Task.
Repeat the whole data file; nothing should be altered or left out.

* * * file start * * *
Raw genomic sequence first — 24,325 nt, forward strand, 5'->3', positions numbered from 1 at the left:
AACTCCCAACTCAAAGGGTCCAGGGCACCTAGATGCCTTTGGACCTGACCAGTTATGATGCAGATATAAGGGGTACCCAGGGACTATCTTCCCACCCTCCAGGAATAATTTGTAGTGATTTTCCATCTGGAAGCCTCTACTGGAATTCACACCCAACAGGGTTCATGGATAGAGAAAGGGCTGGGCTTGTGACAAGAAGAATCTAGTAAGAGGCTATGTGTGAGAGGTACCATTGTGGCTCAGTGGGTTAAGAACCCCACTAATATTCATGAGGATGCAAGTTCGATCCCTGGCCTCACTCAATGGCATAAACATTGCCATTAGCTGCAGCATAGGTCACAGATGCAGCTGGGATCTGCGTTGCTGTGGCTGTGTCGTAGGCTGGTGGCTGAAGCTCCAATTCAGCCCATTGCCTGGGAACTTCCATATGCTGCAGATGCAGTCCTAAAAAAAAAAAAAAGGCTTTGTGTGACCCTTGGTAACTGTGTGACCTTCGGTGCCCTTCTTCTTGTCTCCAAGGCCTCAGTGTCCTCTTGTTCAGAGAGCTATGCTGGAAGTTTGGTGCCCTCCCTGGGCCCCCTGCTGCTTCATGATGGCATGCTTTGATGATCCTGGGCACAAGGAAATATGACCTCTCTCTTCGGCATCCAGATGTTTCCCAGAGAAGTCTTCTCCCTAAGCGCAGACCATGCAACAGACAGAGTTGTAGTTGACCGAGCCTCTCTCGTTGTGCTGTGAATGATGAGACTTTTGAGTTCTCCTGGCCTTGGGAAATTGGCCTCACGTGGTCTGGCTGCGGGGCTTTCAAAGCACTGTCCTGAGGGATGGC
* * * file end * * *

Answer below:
Raw genomic sequence first — 24,325 nt, forward strand, 5'->3', positions numbered from 1 at the left:
AACTCCCAACTCAAAGGGTCCAGGGCACCTAGATGCCTTTGGACCTGACCAGTTATGATGCAGATATAAGGGGTACCCAGGGACTATCTTCCCACCCTCCAGGAATAATTTGTAGTGATTTTCCATCTGGAAGCCTCTACTGGAATTCACACCCAACAGGGTTCATGGATAGAGAAAGGGCTGGGCTTGTGACAAGAAGAATCTAGTAAGAGGCTATGTGTGAGAGGTACCATTGTGGCTCAGTGGGTTAAGAACCCCACTAATATTCATGAGGATGCAAGTTCGATCCCTGGCCTCACTCAATGGCATAAACATTGCCATTAGCTGCAGCATAGGTCACAGATGCAGCTGGGATCTGCGTTGCTGTGGCTGTGTCGTAGGCTGGTGGCTGAAGCTCCAATTCAGCCCATTGCCTGGGAACTTCCATATGCTGCAGATGCAGTCCTAAAAAAAAAAAAAAGGCTTTGTGTGACCCTTGGTAACTGTGTGACCTTCGGTGCCCTTCTTCTTGTCTCCAAGGCCTCAGTGTCCTCTTGTTCAGAGAGCTATGCTGGAAGTTTGGTGCCCTCCCTGGGCCCCCTGCTGCTTCATGATGGCATGCTTTGATGATCCTGGGCACAAGGAAATATGACCTCTCTCTTCGGCATCCAGATGTTTCCCAGAGAAGTCTTCTCCCTAAGCGCAGACCATGCAACAGACAGAGTTGTAGTTGACCGAGCCTCTCTCGTTGTGCTGTGAATGATGAGACTTTTGAGTTCTCCTGGCCTTGGGAAATTGGCCTCACGTGGTCTGGCTGCGGGGCTTTCAAAGCACTGTCCTGAGGGATGGC